Americans (indeed most of the industrialized world) tend to be skeptical, cynical, and jaded, demanding mountains of evidence before becoming convinced of anything. We run the risk of losing our childlike credulity, becoming calloused, hardened, and stiff-. . .
John Ritenbaugh warns that human nature is hostile to change, even when it is confirmed to be in the wrong. In the matter of godly standards for dress (as in any other aspect of God's teaching), we must adopt the humble, childlike, sincere, unassuming, unp. . .
Conversion is a lifelong process in which we endeavor to see things as God does. We must understand and act on the fact that God is deeply involved with us.
John Ritenbaugh asserts that to someone who has been called, there is a unique difference in the understanding and thinking processes not available to most of mankind. Without revelation from Almighty God, the heart becomes calloused and insensitive, havin. . .
Focusing upon the post-resurrection accounts of Christ's ministry, Richard Ritenbaugh sees parallels between the reactions of the disciples and our own during times of upheaval: (1) displaying a state of shock, fear, and disbelief (2) having been condition. . .
Unless we acknowledge God's sovereign authority in our lives, following through with the things we learn from scripture, we, like atheists, will not see God.
During the final hours of His life, Jesus made seven last statements to mankind, illustrating His nature and what He considered to be important for us.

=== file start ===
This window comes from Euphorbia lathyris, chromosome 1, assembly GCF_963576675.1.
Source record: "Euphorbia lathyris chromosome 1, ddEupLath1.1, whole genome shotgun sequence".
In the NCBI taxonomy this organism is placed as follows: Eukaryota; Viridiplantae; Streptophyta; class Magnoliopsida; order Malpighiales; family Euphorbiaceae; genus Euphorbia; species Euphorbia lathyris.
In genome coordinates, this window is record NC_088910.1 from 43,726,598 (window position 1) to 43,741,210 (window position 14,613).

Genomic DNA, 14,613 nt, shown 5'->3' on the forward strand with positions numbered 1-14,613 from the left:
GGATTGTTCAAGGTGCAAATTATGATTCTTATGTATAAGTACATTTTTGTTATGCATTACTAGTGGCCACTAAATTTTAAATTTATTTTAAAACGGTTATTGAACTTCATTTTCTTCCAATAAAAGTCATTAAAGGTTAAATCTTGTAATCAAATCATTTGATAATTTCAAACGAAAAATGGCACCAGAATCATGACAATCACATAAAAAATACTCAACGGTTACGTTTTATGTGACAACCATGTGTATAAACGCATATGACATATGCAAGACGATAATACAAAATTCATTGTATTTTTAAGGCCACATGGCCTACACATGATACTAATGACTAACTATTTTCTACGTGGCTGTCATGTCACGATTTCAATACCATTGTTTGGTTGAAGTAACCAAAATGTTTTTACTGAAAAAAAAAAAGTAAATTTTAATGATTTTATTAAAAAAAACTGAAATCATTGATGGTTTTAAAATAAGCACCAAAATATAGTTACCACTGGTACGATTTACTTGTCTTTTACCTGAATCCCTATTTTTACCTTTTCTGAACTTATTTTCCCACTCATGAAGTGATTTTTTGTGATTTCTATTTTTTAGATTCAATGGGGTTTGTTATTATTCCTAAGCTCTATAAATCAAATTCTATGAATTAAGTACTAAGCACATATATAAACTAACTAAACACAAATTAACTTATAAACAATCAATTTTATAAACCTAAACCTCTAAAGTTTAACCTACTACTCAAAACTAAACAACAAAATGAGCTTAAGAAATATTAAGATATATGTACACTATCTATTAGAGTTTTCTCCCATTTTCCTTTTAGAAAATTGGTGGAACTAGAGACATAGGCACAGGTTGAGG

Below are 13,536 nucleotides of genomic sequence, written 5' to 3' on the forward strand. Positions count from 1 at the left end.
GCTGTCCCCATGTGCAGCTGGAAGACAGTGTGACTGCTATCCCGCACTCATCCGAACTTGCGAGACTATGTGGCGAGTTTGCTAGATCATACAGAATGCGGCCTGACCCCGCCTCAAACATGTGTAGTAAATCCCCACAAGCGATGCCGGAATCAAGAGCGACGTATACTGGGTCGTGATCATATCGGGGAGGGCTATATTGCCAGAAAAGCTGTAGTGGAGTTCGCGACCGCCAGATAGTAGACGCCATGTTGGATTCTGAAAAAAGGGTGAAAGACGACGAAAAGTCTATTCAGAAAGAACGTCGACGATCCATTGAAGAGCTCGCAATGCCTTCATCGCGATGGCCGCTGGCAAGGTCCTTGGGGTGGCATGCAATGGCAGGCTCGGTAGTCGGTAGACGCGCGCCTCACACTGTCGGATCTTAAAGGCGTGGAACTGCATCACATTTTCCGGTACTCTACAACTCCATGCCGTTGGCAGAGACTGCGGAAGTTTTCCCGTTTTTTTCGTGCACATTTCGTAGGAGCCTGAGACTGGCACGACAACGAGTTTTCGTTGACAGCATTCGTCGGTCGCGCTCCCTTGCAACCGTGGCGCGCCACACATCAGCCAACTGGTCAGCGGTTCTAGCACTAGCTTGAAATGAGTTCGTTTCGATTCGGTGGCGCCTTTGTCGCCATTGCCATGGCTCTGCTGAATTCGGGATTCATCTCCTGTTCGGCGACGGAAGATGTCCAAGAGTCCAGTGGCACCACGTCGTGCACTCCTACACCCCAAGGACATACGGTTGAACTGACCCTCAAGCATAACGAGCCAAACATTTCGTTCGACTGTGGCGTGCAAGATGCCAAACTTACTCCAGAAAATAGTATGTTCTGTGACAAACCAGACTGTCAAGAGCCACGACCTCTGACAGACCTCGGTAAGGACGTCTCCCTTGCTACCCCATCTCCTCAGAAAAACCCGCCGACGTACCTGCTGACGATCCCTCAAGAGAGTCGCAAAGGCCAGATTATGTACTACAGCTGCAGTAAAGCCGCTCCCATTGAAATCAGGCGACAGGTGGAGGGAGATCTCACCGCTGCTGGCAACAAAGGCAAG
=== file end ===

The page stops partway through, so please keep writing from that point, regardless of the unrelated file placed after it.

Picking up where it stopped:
Christ Himself asserted the superiority of the Father. Jesus serves as the revelator of the great God, providing the only means of access to Him.
Richard Ritenbaugh, focusing on the significance of the third day as a biblical motif, reiterates that the third day indicates a colossal turn-around from hopelessness and despair to victory and jubilation. The motif is also displayed in a secular event, t. . .
If we patiently endure, trusting in God's faithfulness to bring us to completion, there will be a time when we will attain the rest we desperately yearn for.
John Ritenbaugh focuses on the final instructions Jesus gave to His disciples following the Passover meal preceding His death. Jesus provided sober warnings in order to prepare the disciples for unpleasant eventualities, including being ostracized from the. . .
Waiting for God is an acquired virtue requiring patience and longsuffering. Times of waiting are times to practice obedience and fellowship with others.
The dangerous false belief of inherent immortal life has led to an acceleration of sin and the danger of eternal oblivion. Only God can give eternal life.
The biblical instructions for Sabbath keeping apply far more to the church than to the Israelites, who did not have the fullness of scriptural counsel.
The numerous scriptural references to angelic beings indicate that the spiritual entities have tangible substance. God is not a universal nothingness.
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